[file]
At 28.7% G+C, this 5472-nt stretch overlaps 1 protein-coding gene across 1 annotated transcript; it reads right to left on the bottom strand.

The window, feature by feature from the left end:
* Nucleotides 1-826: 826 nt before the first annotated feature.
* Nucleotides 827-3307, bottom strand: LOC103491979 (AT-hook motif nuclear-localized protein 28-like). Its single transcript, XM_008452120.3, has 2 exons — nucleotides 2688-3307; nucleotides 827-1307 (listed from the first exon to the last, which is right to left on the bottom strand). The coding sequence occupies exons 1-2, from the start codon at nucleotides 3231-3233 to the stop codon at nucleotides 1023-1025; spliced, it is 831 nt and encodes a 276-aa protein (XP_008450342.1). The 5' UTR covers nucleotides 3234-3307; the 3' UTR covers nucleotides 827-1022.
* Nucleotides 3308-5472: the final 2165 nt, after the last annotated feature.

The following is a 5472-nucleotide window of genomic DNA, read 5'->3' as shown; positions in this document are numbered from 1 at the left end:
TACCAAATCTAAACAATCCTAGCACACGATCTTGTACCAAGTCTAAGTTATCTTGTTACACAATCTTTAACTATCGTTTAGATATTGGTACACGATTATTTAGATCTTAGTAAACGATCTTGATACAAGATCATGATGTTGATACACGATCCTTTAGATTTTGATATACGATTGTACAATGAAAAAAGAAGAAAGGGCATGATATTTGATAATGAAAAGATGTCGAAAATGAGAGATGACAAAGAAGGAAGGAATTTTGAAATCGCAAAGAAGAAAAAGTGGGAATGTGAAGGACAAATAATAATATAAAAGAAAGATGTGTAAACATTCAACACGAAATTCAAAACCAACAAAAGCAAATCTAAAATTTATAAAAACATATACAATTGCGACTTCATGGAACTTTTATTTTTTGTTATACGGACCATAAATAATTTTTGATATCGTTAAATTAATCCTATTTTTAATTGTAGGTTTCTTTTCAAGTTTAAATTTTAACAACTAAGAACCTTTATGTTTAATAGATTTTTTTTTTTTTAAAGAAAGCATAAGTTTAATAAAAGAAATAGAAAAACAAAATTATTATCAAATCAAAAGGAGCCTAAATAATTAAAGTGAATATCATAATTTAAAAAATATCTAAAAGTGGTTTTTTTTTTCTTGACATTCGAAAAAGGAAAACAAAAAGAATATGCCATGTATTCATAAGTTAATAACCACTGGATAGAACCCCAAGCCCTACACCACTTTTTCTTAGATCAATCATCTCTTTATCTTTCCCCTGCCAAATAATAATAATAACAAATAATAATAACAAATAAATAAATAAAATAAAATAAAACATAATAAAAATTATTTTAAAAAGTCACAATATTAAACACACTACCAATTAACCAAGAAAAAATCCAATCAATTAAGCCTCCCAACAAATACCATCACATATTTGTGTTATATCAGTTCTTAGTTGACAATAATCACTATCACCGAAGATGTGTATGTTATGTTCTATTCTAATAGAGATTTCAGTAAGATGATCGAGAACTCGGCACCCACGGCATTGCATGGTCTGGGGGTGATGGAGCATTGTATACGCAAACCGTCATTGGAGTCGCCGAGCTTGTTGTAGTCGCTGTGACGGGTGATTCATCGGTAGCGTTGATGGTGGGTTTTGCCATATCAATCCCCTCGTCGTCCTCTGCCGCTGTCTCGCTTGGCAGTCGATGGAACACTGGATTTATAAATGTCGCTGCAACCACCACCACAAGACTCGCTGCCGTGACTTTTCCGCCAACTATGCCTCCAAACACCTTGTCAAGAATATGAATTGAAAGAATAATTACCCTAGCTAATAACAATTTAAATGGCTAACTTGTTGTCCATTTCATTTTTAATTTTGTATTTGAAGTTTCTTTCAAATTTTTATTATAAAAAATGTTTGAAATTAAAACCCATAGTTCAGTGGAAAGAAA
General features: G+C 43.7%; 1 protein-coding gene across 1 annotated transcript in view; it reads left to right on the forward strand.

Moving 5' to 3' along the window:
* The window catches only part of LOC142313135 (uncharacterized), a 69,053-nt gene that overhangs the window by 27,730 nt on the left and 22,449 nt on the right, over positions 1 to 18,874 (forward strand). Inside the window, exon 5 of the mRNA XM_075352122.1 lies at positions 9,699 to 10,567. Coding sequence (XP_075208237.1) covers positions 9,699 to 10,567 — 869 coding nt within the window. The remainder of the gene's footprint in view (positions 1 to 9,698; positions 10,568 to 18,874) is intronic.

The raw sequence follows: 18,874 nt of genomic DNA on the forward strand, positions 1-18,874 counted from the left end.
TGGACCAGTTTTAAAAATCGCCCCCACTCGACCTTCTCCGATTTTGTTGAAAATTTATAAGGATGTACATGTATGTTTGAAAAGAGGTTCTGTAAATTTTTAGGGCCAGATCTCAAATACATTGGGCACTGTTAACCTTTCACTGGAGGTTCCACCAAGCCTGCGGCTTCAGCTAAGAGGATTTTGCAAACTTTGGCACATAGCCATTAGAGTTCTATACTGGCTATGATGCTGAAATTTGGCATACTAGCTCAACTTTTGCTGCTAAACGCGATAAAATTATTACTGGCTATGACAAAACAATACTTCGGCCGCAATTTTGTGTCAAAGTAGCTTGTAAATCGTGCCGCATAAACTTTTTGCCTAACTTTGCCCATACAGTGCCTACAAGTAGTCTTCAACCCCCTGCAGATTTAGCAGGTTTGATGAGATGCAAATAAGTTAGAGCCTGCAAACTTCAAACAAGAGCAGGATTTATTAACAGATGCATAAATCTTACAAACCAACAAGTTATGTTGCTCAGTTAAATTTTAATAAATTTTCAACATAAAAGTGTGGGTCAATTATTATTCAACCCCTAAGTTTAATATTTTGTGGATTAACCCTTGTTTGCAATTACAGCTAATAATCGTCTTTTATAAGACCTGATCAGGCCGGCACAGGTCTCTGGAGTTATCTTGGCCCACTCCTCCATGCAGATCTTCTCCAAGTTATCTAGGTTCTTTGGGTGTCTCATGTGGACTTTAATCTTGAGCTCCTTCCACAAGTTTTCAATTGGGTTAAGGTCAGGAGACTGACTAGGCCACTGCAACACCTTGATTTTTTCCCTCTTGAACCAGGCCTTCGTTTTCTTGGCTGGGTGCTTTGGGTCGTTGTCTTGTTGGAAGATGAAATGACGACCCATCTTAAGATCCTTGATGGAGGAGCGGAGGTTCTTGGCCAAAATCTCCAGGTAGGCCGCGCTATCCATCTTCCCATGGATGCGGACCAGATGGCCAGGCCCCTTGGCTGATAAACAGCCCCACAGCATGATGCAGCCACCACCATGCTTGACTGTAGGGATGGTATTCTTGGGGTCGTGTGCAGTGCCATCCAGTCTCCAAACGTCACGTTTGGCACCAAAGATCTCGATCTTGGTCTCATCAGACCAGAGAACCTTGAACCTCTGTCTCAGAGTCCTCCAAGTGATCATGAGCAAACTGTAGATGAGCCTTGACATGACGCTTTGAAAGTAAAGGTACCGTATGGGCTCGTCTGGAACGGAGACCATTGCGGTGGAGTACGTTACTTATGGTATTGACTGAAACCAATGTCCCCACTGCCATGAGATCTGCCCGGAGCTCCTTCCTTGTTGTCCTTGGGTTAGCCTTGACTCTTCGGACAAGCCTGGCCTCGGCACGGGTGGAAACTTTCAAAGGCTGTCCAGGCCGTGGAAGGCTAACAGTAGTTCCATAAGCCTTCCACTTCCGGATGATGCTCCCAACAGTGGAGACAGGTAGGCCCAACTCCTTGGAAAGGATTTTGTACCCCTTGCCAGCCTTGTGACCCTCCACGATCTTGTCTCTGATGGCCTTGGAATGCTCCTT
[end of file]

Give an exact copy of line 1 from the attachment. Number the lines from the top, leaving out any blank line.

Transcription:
At 28.7% G+C, this 5472-nt stretch overlaps 1 protein-coding gene across 1 annotated transcript; it reads right to left on the bottom strand.